Cert: 15 Runtime: 109 mins Director: James DeMonaco Cast: Frank Grillo, Elizabeth Mitchell, Mykelti Williamson, Joseph Juilan Soria, Betty Gabriel and Kyle Secor
We’re looking like a big ol’ bucket of fried chicken
James DeMonaco’s Purge trilogy has been something of pure enjoyment for me over the past few years. The Purge: Anarchy is probably one of my most favourite films of the last few years. Now we finally have got The Purge: Election Year! A lot of people will say these films are terrible but personally they are great popcorn movies. Lots of entertainment never dull and unbelievably they have relevant messages about society today. So what is The Purge: Election Year about? The year is 2025: former cop Leo Barnes (Frank Grillo) is coming to terms with not killing the man who killed his beloved son during a drink driving incident. Barnes is now head of security for Presidential candidate Senator Charlene Roan (Elizabeth Mitchell). Roan is ahead in the polls due to her vow to eliminate the Purge, an annual killing spree where all crime is allowed for one night only. It was this one night that resulted in the sadistic death of her entire family. However, dark government forces are determined that the Purge continues, and soon both Barnes and Roan find themselves betrayed and left stranded on the streets of Los Angeles during the deadliest and most terrifying night of the year.
If The Purge trilogy was made in the 80’s it would definitely have a cult status. Election Year is a great film to finish off this franchise, and is the most 80’s-esk movie I have viewed in a while. Anarchy is still my favourite of the three but Election Year was great. Election Year follows the premise of its successors. However, this is the first film that finally makes further use of the concept introduced in the first outing. Rather than relying on solely on the survival of a band of individuals, this film spawns a political premise centring on the lead character running for president and wanting to ban the purge. Politics are not the only subject that grip the spotlight here, the film also employs some psychological elements in the mix. The plot progresses with Frank Grillio reprising from the previous film to protecting the senator when society attempts to turn the tables on her.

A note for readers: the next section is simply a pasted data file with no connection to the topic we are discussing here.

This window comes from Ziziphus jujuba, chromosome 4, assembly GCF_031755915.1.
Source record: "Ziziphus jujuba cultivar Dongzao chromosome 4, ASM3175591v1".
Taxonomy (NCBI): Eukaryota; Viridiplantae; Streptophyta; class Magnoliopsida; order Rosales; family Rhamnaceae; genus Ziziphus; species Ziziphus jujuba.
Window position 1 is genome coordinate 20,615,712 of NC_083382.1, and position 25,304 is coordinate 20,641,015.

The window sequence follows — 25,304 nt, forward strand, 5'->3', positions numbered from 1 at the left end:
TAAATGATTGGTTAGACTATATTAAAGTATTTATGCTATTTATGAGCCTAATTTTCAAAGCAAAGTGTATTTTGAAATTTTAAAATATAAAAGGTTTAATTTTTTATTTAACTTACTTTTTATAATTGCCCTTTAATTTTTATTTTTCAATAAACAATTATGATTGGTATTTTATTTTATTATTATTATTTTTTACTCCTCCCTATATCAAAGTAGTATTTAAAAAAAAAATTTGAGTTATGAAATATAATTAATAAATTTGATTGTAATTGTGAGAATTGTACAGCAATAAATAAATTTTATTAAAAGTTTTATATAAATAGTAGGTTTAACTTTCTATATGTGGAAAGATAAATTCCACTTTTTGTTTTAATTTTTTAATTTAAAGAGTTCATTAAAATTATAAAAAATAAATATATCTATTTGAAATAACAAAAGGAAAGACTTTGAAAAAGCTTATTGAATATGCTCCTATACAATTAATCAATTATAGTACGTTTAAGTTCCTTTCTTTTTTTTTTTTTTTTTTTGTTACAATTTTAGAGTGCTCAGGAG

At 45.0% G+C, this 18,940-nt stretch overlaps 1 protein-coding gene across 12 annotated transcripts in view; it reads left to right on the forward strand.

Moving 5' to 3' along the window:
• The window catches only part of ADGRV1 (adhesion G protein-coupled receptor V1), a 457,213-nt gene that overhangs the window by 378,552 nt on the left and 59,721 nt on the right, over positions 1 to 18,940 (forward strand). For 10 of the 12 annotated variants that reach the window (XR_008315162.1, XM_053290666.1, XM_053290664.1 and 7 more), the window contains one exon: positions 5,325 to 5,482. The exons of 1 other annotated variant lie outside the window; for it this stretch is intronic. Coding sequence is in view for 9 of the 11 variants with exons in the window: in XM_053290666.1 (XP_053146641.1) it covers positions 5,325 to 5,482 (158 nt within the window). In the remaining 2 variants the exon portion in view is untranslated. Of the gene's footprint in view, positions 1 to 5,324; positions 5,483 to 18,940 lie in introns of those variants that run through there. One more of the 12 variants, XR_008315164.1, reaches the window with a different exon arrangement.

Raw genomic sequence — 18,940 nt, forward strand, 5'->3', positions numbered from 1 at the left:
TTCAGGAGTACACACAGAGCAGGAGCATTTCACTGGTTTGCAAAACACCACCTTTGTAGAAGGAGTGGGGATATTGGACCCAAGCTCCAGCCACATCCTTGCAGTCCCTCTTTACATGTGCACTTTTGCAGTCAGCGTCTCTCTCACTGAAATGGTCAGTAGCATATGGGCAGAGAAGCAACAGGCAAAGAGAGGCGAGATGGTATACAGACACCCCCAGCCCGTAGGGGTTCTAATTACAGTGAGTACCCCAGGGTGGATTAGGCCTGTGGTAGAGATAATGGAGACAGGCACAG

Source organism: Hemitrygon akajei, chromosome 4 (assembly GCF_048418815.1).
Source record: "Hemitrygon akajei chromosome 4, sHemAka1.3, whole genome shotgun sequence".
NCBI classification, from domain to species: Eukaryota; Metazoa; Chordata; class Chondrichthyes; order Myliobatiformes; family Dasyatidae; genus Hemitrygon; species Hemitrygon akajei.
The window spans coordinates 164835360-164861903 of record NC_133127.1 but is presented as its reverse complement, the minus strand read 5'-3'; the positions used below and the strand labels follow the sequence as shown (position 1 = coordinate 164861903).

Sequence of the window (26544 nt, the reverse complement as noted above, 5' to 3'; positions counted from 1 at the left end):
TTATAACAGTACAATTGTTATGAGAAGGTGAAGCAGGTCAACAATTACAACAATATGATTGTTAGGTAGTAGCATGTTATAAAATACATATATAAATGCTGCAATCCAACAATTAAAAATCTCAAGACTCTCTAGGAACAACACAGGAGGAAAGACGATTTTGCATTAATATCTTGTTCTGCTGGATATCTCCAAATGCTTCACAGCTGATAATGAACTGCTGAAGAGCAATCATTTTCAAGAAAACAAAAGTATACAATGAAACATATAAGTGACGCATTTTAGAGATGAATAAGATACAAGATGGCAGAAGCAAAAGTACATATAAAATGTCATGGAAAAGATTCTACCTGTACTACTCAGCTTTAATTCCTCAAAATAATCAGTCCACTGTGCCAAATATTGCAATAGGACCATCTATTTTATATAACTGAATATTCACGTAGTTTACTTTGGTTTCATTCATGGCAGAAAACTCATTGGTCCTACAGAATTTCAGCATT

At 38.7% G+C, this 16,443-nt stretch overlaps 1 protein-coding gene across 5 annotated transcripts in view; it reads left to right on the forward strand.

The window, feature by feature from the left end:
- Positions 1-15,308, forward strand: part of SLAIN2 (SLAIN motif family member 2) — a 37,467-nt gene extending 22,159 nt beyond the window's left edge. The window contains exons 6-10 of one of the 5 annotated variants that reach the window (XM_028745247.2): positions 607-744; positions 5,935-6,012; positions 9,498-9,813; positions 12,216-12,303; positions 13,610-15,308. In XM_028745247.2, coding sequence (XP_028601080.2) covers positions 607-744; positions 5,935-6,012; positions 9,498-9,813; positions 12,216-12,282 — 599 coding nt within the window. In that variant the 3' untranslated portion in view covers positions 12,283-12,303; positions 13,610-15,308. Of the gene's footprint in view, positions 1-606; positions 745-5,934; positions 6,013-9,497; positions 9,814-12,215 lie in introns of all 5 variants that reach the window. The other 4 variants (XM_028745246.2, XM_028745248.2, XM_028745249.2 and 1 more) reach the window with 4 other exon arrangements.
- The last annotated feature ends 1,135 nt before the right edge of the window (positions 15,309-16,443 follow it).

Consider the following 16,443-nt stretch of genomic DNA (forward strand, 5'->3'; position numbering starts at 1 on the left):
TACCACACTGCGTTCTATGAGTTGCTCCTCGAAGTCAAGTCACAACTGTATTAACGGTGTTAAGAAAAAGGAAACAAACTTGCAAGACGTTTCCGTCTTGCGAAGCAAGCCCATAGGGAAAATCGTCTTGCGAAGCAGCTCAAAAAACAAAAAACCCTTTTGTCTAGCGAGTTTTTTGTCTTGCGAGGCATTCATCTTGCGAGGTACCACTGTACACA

We experience not only a more cohesive plot than what we endured in the past but also how the characters including a store owner played by Mykelti Williamson, and the script does a fine with this. Though not all the characters are likeable or particularly developed, the performances the cast delivers stand strong. The crude racial stereotypical dialogue Mykelti Williamson’s character spits out often alternates between very funny and out-of-place but serves as the dark humour counterpart. Aside from a few flaws in the plot and characters, there are plenty of effective heart-pounding thrills and tense action sequences including bloody shootouts that are pulse-pounding to watch, while occasionally tainted by some jerky camera work. Election Year is an intense, thrilling ride that pulls off a rare task of improving upon both the first and second entry, though it suffers some blemishes, manages to make up for one big thrill ride.